In November 2017, Ravn Alaska CEO David “Dave” Pflieger honored active-duty military members and their families with a special $50 round-trip sale on the airline in honor of Veterans Day. Under the leadership of David Pflieger, Ravn Alaska now offers passenger, charter, and cargo service on 77 aircraft flying over 400 flights per day to more than 100 communities throughout Alaska as well as charter flights to the contiguous United States and Canada.
The special Veterans Day 2017 sale included weekend travel between Anchorage and several Alaska destinations, including Homer, Kodiak, Fairbanks, and Valdez. According to Pflieger, the airline planned the event as a way to thank all active-duty personnel based in Alaska. As an Air Force veteran himself and longtime employer of veterans, Pflieger called it a “privilege” to share more of the state of Alaska with those who are serving their nation. The special sale made it possible for Alaska-based military personnel to see some great attractions, from the World Ice Art Championships in Fairbanks to the many cultural museums in Kodiak.
David Pflieger graduated from the U.S. Naval Academy and served as a B-52 Instructor Pilot in the U.S. Air Force. Pflieger also flew C-130s in the Air National Guard and the Air Force Reserve.
David “Dave” Pflieger brings more than two decades of experience in the aviation industry to his position as president and CEO of Ravn Air Group in Alaska. Beyond his professional responsibilities, David Pflieger supports community nonprofits such as the Mamanuca Environment Society (MES), which, through the Water Analysis Project, monitors environmental changes due to pollutants.
Water quality is a significant issue in the Mamanuca area, with pollutants entering the region’s coastal zone through an assortment of avenues. Nearly all economic sectors produce pollutants, complicating scientists’ ability to identify cause-and-effect relationships and develop strategies to mitigate environmental damage.
Pollution of the Mamanuca Islands adversely impacts the region’s costal health. Interest in preserving the area’s marine and coastal ecosystems has increased, in part due to growing concern about the decline of coral reefs. Researchers suspect a combination of factors may contribute, such as freshwater discharge, sewage inputs, overfishing, and trampling of coral by humans.
The Water Analysis Project monitors environmental changes and works to identify pollutant sources with the intention of creating effective solutions.
David “Dave” Pflieger is an airline executive with a history of successful turnarounds and restructuring campaigns. Outside of his professional pursuits, David Pflieger enjoys golfing.
In the game of golf, hitting a fairway wood requires a great deal of patience and control. Players often attempt to sweep the ball up off the fairway, resulting in poor contact between the ball and club. Most teachers recommend positioning the ball slightly forward of your stance, allowing you to hit down on the ball. When the fairway wood bottoms out at the right position, the natural loft of the club will lift it off the ground as intended.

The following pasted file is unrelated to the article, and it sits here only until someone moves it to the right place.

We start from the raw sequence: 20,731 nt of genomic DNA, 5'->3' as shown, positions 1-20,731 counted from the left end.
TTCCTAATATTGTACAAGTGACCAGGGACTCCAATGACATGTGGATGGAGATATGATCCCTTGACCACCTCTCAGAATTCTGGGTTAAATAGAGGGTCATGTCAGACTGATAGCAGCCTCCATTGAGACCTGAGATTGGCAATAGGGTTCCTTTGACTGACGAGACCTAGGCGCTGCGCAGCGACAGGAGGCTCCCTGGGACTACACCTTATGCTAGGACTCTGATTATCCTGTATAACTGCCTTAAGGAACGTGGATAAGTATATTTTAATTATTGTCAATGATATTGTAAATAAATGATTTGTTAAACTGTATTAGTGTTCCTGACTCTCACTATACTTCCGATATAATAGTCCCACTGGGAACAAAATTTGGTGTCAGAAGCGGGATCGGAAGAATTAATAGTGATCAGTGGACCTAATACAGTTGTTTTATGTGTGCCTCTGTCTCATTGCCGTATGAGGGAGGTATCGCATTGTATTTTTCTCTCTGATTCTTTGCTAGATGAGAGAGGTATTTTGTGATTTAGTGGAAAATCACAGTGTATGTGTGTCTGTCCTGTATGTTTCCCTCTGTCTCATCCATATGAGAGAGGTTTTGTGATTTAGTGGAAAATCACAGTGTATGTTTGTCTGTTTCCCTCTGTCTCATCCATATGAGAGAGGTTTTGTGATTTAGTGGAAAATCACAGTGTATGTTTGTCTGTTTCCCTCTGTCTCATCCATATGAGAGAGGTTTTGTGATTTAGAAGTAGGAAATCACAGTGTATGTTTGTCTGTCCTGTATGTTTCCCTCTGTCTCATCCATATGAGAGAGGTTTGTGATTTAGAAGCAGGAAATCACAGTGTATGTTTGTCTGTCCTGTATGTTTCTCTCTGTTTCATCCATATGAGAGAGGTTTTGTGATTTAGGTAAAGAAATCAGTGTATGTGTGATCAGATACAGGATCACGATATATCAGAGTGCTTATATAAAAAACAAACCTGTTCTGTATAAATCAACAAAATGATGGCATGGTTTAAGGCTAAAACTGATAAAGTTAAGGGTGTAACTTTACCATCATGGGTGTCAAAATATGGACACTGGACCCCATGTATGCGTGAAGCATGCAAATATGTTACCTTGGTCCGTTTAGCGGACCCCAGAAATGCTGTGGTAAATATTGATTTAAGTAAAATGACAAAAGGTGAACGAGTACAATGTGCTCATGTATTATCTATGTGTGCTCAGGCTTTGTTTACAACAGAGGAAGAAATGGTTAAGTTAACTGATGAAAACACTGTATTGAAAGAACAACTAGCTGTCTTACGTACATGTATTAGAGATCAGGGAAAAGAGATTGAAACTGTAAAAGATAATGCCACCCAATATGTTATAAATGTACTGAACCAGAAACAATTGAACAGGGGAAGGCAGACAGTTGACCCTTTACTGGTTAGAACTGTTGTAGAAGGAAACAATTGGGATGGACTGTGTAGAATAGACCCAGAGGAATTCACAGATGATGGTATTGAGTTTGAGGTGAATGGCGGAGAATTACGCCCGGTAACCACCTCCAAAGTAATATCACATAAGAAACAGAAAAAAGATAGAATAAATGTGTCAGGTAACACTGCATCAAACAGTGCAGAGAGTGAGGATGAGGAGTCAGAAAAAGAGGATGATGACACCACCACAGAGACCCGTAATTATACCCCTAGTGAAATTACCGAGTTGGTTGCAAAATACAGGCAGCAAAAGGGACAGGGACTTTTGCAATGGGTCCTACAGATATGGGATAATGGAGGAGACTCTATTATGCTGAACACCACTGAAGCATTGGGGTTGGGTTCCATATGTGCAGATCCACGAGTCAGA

Just like driving off of a tee, hitting a fairway wood requires a smooth swing to avoid losing control of the club. While it may seem like you need to hack away at the ball to achieve the proper loft, this extra strength can actually result in more mishits. With enough practice, you will learn how fast you can swing the fairway wood without losing control.
As President & CEO of Ravn Air Group in Alaska, David “Dave” Pflieger has held executive positions at seven different airlines including Delta Air Lines, Song, Virgin America, Fiji Airways, Silver Airways, and Larry Ellison’s Hawaii Island Air.
During his tenure at Virgin America, David Pflieger led the company to become the first airline in the U.S. to register its greenhouse gas emissions. More specifically, Virgin America was the first airline in the country to report its third-party verified carbon footprint in accordance with the globally accepted standards of The Climate Registry in 2008. The greenhouse gas emissions reported represented the environmental emissions from the entire Virgin America organization, including flight, ground, and corporate operations. The data was gathered with the help of the EPA to identify the sources of emissions, devise ways to reduce emissions, and track progress.
This practice of reporting greenhouse gas emissions helped the airline track and significantly reduce its greenhouse gas footprint. Notably, in its first year of reporting, Virgin America’s organization-wide carbon emissions per 1,000 seat miles were 166.24 metric tons.
Six years later in 2014, the organizations’ carbon emissions per 1,000 seat miles were down to 133.80 metric tons.
In addition, once the company realized that older fleets were neither fuel efficient nor good for the environment — due to high carbon emissions— it made a huge investment in new aircraft and a younger fleet.
As a result of that decision, Virgin now has one of the country’s youngest fleets, which consumes, on average, 15 percent less fuel and has 15% lower GHGs than other domestic U.S. fleets.